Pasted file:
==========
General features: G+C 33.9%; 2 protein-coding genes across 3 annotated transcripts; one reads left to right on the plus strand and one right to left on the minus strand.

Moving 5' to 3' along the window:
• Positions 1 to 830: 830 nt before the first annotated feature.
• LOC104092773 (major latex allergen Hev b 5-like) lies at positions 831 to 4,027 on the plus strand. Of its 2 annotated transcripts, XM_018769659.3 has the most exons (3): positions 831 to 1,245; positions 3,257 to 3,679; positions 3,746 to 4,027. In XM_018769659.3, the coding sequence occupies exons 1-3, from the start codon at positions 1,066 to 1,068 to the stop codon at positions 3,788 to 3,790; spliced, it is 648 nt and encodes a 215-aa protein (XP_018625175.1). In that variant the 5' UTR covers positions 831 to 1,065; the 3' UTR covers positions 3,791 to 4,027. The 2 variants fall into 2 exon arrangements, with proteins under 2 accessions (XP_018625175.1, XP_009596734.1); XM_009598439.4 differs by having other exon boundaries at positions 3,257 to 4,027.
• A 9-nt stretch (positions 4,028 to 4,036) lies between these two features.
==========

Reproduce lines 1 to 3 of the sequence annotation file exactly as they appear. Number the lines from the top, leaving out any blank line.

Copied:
General features: G+C 33.9%; 2 protein-coding genes across 3 annotated transcripts; one reads left to right on the plus strand and one right to left on the minus strand.

Moving 5' to 3' along the window:
• Positions 1 to 830: 830 nt before the first annotated feature.